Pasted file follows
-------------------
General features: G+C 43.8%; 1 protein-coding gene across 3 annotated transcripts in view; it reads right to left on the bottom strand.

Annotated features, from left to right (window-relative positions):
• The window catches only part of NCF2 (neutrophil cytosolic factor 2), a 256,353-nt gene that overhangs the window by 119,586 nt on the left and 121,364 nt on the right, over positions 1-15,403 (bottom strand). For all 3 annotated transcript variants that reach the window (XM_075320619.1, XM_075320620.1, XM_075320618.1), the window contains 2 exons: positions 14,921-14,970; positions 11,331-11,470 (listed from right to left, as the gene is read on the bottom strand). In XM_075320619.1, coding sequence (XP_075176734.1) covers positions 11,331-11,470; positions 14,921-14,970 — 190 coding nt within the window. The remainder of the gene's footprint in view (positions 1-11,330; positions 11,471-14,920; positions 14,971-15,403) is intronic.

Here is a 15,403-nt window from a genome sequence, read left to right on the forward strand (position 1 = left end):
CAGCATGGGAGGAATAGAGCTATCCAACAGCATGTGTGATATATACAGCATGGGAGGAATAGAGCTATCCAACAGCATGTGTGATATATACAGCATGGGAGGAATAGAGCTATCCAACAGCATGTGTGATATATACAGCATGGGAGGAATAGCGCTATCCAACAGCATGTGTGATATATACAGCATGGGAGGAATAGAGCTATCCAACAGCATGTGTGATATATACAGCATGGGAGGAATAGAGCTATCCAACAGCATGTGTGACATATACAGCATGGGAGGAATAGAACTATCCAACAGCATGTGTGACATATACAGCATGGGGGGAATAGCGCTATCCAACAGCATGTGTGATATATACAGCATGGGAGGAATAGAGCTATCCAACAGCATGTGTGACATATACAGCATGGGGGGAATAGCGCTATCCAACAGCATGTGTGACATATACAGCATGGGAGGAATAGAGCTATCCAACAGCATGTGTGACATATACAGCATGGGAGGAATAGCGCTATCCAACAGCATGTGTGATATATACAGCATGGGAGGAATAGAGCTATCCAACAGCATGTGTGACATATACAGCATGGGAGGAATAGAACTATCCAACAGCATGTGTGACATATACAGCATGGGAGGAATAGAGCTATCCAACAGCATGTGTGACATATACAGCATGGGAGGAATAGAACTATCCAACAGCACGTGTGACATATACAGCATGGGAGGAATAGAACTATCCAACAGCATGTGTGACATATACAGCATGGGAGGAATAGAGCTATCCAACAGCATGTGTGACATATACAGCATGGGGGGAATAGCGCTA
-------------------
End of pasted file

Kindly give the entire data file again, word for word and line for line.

General features: G+C 43.8%; 1 protein-coding gene across 3 annotated transcripts in view; it reads right to left on the bottom strand.

Annotated features, from left to right (window-relative positions):
• The window catches only part of NCF2 (neutrophil cytosolic factor 2), a 256,353-nt gene that overhangs the window by 119,586 nt on the left and 121,364 nt on the right, over positions 1-15,403 (bottom strand). For all 3 annotated transcript variants that reach the window (XM_075320619.1, XM_075320620.1, XM_075320618.1), the window contains 2 exons: positions 14,921-14,970; positions 11,331-11,470 (listed from right to left, as the gene is read on the bottom strand). In XM_075320619.1, coding sequence (XP_075176734.1) covers positions 11,331-11,470; positions 14,921-14,970 — 190 coding nt within the window. The remainder of the gene's footprint in view (positions 1-11,330; positions 11,471-14,920; positions 14,971-15,403) is intronic.

Here is a 15,403-nt window from a genome sequence, read left to right on the forward strand (position 1 = left end):
CAGCATGGGAGGAATAGAGCTATCCAACAGCATGTGTGATATATACAGCATGGGAGGAATAGAGCTATCCAACAGCATGTGTGATATATACAGCATGGGAGGAATAGAGCTATCCAACAGCATGTGTGATATATACAGCATGGGAGGAATAGCGCTATCCAACAGCATGTGTGATATATACAGCATGGGAGGAATAGAGCTATCCAACAGCATGTGTGATATATACAGCATGGGAGGAATAGAGCTATCCAACAGCATGTGTGACATATACAGCATGGGAGGAATAGAACTATCCAACAGCATGTGTGACATATACAGCATGGGGGGAATAGCGCTATCCAACAGCATGTGTGATATATACAGCATGGGAGGAATAGAGCTATCCAACAGCATGTGTGACATATACAGCATGGGGGGAATAGCGCTATCCAACAGCATGTGTGACATATACAGCATGGGAGGAATAGAGCTATCCAACAGCATGTGTGACATATACAGCATGGGAGGAATAGCGCTATCCAACAGCATGTGTGATATATACAGCATGGGAGGAATAGAGCTATCCAACAGCATGTGTGACATATACAGCATGGGAGGAATAGAACTATCCAACAGCATGTGTGACATATACAGCATGGGAGGAATAGAGCTATCCAACAGCATGTGTGACATATACAGCATGGGAGGAATAGAACTATCCAACAGCACGTGTGACATATACAGCATGGGAGGAATAGAACTATCCAACAGCATGTGTGACATATACAGCATGGGAGGAATAGAGCTATCCAACAGCATGTGTGACATATACAGCATGGGGGGAATAGCGCTA